Orchid Mycorrhizal Fungi: Isolation and Identification Techniques

  • Lawrence W. ZettlerEmail author
  • Laura L. Corey
Part of the Springer Protocols Handbooks book series (SPH)


In light of the importance of mycorrhizal fungi to the orchid life cycle from an evolutionary and ecological context, it is essential that conservationists adopt protocols to isolate, identify, and safeguard important fungal strains in this age of extinction. The purpose of this chapter is to summarize some of the methods used by researchers worldwide to isolate and identify peloton-forming fungi in the Rhizoctonia complex from temperate terrestrials and tropical epiphytes alike. The chapter begins with a summary of preparatory background information leading up to fungal isolation, including terminology, how to spot and identifying small seedlings in the field, how to avoid “senile populations,” collection permits, and viable transport of material. The second part of the chapter focuses on fungal isolation techniques, namely field collecting, peloton assessment, surface sterilization, and isolation from roots and protocorms. Maintenance of fungi through subculturing and storage is also discussed. The chapter concludes with methods aimed at provisional and precise fungal identification using cultural characteristics and modern molecular techniques, respectively, with emphasis on the Tulasnellaceae, Ceratobasidiaceae, and Sebacinaceae.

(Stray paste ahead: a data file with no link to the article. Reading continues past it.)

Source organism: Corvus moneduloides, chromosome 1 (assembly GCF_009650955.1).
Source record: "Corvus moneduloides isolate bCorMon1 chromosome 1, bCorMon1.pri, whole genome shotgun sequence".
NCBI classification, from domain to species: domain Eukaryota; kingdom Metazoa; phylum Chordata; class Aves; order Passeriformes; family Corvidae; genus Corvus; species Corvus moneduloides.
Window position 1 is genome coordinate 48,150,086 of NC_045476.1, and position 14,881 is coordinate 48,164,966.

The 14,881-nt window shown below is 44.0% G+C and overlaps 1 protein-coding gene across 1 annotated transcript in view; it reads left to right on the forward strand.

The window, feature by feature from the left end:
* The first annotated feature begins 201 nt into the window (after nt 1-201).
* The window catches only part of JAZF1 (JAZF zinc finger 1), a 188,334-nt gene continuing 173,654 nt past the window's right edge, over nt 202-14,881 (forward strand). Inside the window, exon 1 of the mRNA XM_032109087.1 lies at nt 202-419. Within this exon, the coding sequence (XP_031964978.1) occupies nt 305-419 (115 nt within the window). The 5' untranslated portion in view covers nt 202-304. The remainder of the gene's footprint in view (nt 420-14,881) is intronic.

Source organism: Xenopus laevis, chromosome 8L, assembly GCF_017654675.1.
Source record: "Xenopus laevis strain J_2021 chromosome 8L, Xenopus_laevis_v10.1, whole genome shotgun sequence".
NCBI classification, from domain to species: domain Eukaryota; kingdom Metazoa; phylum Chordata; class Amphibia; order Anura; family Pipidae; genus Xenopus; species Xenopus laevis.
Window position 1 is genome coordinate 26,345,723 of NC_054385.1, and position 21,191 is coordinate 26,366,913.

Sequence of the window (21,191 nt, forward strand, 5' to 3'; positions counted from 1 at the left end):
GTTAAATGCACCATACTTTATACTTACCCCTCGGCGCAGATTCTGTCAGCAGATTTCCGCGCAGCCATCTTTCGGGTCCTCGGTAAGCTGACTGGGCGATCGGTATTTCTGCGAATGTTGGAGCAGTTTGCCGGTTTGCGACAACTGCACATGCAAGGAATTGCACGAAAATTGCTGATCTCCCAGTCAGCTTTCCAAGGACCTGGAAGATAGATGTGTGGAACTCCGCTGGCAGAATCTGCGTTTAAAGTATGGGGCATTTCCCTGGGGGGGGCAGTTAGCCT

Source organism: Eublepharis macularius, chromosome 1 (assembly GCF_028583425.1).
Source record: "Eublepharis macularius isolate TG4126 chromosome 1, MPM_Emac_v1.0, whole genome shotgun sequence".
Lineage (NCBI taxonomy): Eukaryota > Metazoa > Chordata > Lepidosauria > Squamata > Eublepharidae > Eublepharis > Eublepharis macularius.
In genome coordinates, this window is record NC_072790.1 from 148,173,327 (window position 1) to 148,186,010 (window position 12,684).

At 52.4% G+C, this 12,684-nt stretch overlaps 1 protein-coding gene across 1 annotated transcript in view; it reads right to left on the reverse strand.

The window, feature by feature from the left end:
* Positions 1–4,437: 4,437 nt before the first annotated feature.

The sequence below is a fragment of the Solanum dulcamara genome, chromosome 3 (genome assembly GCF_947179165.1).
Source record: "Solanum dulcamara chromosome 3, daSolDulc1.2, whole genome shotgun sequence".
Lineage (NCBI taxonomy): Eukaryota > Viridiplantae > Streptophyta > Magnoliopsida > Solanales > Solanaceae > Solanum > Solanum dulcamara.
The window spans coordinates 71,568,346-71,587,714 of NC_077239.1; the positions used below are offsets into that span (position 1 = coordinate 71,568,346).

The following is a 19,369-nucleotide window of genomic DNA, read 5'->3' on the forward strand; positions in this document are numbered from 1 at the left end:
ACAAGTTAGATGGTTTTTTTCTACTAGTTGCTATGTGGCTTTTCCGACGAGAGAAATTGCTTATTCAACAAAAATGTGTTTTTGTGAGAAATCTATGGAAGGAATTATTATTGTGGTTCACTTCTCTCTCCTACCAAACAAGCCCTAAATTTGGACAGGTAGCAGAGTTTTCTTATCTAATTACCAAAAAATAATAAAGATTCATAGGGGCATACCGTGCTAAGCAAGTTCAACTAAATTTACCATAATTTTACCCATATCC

Key words

Seedlings Field collection Tulasnellaceae Ceratobasidiaceae Sebacinaceae Epiphytic and terrestrial orchids 



We kindly thank Michael E. Kane (University of Florida) for providing images of Tulasnella and Ceratobasidium in culture. The long-standing technical support of Andrew L. Stice (Illinois College) is much appreciated. We also thank our collaborators at the Royal Botanic Gardens, Kew (Viswambharan Sarasan, Kazutomo Yokoya, Jonathan Kendon), for the opportunity to collect samples in Madagascar that significantly enhanced this chapter. This chapter would not have been written without the expertise and guidance provided by Hanne N. Rasmussen (University of Copenhagen) for which we are grateful.


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Authors and Affiliations

  1. 1.Department of BiologyIllinois CollegeJacksonvilleUSA

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